Our next mamalates series class starts February 29 at Live Well Studio. Are you ready?
Not sure if you have a diastasis? Check out the video below. Do you have more questions? We can help.
Whether you had an unmedicated home birth, a planned c-section, somewhere in between, or met your child another way, research shows that you will never forget that day. Many women retain very vivid memories of small details from being in labor: a particular smell that was gone in a flash and only you noticed, the feel of a blanket over your shoulders, the way a candle flame flickered, or a repeating thought that kept going through your head, the warmth from your partner's breath in your ear as they stayed with you through every contraction. These details often stay with women even decades after giving birth.
This was me ten weeks postpartum. I posted the following on Facebook because I was having a rough day accepting my new role as a mother and how relentlessly demanding and lonesome it is sometimes. My community rallied around me via many comments of support, for which I am so grateful. Have you found support through social media when you feel overwhelmed and isolated?
I believe postpartum women deserve support with the "little" things that they would have no trouble doing if not for just having had a baby. I know how hard it is sometimes to feel like what you are doing is valuable and worth so much time and attention. I know that feeling of, "Ah! I'm not getting anything done and it's freaking me out!" I know what its like to go suddenly from the fast-paced and highly productive career-driven world most of us are used to to the zero-miles-per-hour pace of caring for a newborn. The not-doing of postpartum parenting can be mind-numbing, boring, and might feel really really wrong if you are used to doing so much more. But as my friends and community reminded me in this comment thread, there is no one else who can do what you are doing for your baby, and there's nothing else you need to be doing that is more important than caring for her/him. Newborns don't last. New mama, I see you, and you ARE doing enough!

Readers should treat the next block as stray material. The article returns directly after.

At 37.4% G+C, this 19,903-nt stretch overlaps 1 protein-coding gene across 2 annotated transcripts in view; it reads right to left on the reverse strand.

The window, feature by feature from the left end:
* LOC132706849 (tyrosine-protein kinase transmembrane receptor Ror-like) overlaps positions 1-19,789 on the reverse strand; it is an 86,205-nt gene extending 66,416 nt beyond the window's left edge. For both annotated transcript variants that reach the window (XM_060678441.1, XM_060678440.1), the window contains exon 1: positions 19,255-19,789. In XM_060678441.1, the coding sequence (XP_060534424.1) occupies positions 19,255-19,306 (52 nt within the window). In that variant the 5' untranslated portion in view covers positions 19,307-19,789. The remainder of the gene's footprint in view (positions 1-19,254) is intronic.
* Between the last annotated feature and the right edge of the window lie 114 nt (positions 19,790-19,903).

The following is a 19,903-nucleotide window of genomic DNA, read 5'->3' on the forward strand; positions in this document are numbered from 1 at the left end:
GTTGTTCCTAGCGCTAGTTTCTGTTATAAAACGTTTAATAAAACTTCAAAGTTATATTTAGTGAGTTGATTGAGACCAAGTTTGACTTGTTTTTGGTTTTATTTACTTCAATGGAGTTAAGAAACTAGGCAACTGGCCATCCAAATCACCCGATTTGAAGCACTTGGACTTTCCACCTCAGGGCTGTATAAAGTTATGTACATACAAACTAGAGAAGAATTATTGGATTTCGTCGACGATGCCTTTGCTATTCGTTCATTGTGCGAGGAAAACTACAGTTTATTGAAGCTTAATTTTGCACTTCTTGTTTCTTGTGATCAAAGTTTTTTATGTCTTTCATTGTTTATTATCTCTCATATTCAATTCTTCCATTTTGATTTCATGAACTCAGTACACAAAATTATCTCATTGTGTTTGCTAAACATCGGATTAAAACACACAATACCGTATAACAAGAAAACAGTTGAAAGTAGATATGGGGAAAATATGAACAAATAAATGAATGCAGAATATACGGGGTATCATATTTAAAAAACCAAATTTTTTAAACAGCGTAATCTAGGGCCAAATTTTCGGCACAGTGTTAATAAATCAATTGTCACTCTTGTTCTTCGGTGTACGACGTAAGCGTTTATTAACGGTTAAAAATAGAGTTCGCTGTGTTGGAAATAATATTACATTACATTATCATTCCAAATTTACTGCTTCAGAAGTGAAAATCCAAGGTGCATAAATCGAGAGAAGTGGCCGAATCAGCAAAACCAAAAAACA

Come join the community of support on our Facebook page!
Usually in our culture, when we show weakness, we lose respect from people. As your postpartum doula, I will very likely see you at some of your worst moments. I'll see you as you really are, and what you really look like when you've just gotten out of bed. But here's my promise to you: I promise I will respect you, your home, your relationships, and your choices because they are YOURS. My job is to support you without judgement. I won't judge you for what your hair looks like in the morning, and I won't judge what you want to eat for breakfast, even if it's three cupcakes. I won't push a particular parenting style on you, and I will support you in whatever way you choose to feed your baby. When you are feeling weak, unsure, and lacking confidence, I will show you respect and I will believe in you and your ability to move into your new role as a parent. You are awesome and you can do this!